Remote work vs work from home vs distributed work: they're not the same

We have preferences in how we like to work. But my experience leads me to pin three practices as non-negotiable for effective distributed work.

Illustration of waves.

I am a distributed worker. Before this, I worked remotely, and had done so for several years. Even before that, I often worked from home.

Isn't working from home just remote work? Yes and no.

Yes-if when you work remotely you are, in fact, at home. That's work-from-home. COVID-19 didn't create the practice of work from home. People have been working from home for decades. The pandemic just forced many more to work from home when they otherwise would have preferred to work in an office.

But also no, working from home is not the only type of remote work. People work from many places. If you're working from a library, cafe, or ferry, you are still working remotely, but you're no longer working from home.

It's understandable that remote work and work-from-home get confused. For many of us, work is typically linked to an office or work site. When you work away from either of these, you are working remotely.

Remote work, including work from home, typically means no significant difference in day-to-day practice compared to working at an office or work site. We mostly use substitutions. Using digital tools, to accommodate remote workers into meetings and collaboration, we workaround but make no significant change to how we work. Often remote workers need to come into the office for certain activities for which workarounds have not been found.

Adjustments to the world culture forced by COVID-19 safety measures were called remote work. But the remote work done by many during the COVID-19 pandemic was, in fact, distributed work.

So what, then, is distributed work?

When people write about how working from home is not remote work, I read that they really mean remote work in the distributed sense. Remote working implies having an office which you work away from. Distributed working means there is no office or work site, and instead your entire team collaborates directly with each other, irrespective of location.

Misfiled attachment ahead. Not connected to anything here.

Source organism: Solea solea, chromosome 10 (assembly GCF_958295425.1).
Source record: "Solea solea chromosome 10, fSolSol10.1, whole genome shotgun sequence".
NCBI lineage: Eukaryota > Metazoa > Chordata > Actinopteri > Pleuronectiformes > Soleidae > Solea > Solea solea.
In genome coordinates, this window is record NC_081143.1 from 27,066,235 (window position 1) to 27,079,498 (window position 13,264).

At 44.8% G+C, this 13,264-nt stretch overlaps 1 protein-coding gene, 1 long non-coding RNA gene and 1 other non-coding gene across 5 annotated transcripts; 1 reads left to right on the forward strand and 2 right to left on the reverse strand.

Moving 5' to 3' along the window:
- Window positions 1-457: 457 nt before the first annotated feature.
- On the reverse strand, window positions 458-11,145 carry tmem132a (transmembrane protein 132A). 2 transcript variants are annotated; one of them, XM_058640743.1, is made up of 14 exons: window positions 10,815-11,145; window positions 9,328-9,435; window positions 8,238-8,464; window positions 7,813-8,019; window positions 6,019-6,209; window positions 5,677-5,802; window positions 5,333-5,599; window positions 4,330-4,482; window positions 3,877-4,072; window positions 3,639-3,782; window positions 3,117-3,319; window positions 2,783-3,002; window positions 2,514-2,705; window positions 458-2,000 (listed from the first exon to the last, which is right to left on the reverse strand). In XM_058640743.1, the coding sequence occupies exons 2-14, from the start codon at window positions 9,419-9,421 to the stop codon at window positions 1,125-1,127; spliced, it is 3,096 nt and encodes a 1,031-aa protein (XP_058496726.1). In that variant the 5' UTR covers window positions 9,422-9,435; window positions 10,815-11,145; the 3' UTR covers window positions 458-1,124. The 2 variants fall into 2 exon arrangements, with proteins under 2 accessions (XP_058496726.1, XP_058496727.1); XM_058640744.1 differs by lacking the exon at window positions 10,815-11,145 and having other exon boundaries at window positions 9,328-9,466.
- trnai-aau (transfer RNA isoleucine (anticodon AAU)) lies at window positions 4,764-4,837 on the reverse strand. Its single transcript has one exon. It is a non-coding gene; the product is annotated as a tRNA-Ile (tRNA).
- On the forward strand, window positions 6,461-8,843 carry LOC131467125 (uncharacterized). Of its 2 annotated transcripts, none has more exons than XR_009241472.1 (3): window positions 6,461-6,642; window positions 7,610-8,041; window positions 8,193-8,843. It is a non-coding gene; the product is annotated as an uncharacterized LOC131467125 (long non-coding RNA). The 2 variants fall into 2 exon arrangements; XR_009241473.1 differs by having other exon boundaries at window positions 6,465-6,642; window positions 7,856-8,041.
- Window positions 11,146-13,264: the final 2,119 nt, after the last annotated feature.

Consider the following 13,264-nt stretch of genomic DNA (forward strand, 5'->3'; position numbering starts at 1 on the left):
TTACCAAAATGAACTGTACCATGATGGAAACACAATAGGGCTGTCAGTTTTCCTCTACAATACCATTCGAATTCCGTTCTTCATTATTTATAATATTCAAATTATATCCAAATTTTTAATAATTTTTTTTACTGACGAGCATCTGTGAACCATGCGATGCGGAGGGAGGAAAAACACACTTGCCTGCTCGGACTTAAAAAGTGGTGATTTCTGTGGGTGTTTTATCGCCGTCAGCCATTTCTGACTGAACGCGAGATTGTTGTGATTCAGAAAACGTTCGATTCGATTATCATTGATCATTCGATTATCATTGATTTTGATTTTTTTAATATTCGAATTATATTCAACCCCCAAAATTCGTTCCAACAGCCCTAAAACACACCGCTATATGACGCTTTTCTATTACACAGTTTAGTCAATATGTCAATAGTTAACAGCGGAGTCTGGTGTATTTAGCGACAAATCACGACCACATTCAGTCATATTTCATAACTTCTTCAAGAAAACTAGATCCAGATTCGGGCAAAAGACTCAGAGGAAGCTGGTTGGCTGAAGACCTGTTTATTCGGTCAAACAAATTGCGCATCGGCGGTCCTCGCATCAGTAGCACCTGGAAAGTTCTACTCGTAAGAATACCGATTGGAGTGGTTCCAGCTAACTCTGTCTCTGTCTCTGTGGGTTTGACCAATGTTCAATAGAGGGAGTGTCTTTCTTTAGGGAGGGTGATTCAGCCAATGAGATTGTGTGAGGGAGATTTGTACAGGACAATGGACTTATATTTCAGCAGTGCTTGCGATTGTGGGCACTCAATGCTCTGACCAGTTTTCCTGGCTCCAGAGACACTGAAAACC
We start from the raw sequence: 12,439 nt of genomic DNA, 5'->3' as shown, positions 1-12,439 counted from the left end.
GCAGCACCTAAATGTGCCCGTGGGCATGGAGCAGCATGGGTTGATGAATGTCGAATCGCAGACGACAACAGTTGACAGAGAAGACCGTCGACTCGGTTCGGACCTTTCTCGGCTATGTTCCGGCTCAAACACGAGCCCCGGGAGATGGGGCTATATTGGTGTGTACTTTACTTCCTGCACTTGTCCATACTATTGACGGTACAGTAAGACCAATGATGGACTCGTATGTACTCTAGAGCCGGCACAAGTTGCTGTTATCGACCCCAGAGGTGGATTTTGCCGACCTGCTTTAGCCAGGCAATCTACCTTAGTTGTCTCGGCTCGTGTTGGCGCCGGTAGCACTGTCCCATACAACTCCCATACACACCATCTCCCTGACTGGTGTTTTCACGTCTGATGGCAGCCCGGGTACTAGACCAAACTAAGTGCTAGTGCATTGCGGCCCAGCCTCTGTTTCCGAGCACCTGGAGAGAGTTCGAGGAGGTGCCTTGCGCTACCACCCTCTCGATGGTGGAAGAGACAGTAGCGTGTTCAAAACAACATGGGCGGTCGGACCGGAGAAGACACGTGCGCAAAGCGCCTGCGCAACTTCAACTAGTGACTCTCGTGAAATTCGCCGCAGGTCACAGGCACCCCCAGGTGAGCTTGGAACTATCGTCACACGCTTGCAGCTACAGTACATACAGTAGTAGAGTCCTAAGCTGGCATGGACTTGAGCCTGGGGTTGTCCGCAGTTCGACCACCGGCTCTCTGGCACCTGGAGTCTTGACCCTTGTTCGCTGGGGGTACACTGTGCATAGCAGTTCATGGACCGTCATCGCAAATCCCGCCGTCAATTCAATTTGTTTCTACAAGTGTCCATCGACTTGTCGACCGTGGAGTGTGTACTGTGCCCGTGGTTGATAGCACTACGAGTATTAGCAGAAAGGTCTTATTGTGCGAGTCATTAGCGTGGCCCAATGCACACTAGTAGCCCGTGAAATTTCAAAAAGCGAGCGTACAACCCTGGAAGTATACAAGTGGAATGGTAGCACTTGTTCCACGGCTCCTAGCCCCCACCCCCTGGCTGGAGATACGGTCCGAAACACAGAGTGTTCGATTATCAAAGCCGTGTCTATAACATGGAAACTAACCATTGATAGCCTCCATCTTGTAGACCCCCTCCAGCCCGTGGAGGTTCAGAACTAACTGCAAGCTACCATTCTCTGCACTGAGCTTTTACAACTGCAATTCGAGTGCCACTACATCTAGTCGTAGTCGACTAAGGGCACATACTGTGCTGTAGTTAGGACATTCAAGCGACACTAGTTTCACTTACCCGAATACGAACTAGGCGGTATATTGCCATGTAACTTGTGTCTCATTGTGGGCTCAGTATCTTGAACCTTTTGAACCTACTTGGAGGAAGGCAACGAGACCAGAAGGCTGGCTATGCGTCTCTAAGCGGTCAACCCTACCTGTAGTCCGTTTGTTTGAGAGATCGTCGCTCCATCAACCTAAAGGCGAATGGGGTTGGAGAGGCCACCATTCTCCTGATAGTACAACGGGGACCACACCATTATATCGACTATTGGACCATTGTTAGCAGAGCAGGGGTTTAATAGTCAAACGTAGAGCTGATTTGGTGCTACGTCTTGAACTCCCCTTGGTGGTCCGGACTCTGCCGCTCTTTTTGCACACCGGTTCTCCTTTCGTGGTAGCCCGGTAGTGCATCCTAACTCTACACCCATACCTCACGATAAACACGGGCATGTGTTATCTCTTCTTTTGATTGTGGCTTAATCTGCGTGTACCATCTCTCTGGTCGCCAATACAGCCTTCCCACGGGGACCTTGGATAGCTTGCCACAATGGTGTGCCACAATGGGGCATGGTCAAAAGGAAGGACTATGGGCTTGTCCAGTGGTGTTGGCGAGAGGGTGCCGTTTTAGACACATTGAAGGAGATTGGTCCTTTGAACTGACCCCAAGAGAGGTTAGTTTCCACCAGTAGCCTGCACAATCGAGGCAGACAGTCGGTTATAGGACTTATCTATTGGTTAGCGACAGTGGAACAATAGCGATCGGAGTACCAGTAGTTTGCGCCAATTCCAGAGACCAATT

It's true that the workers newly working from home, during COVID-19 protection measures, had an office. But many of those offices were not operational. So they actually had no office, and instead were working only with others who were also working from home.

Many workers were told that this was remote working. So unsurprisingly they used remote work tools and techniques. If a team experienced negative outcomes while working from home, this is the reason. Trying to substitute remote work techniques for an office will fail. Remote work techniques don't substitute for an office. It's a square peg/round hole issue-a mismatch of problem and solution.

To not have an office, you need to change your collaboration technique, and that means adopting the practices of a distributed team.

In fact, I rarely call myself a remote worker anymore because all of the recent work I've done has been for teams who have no physical office. Instead, I say I am a distributed worker.

My work practices as a distributed worker are significantly different from when I was a remote worker. Most of this can be distilled into three groups.

I need to be far more autonomous. Both my managers and direct reports need this from me. We cannot rely on reminding each other of priorities and deadlines. In an office, this can happen from casual chitchat. Such small talk is far less common in distributed work.

I write a lot more. Effective distributed work means becoming far more comfortable at documenting. Hit a roadblock with a product? Write out what the cause was and what the solutions could be. Had a customer get in touch? Write down the context and the outcome. Documentation is the key to distributed work. Documentation also helps with the autonomy imperative. Documented work means it's possible to both be autonomous and know what's going on in your team at any time.

I default to async. Asynchronous collaboration removes the need to have someone else available to interact with you at the same time. I cannot emphasize how flexible your team becomes, how quickly it can respond to changes. Async also encourages the imperative to document. Documentation is the fuel that let async teams soar. I still set up meetings, but I don't do so lightly. Many activities are faster and more effective when done async. Just try it.

I'll stop here for now. I know there's nuance and subjective personal preference in how we like to work. But my experience so far leads me to pin the three practices above as essentially non-negotiable for effective and satisfying distributed work. When my practices change, I'll probably revisit and review. Ta ta for now.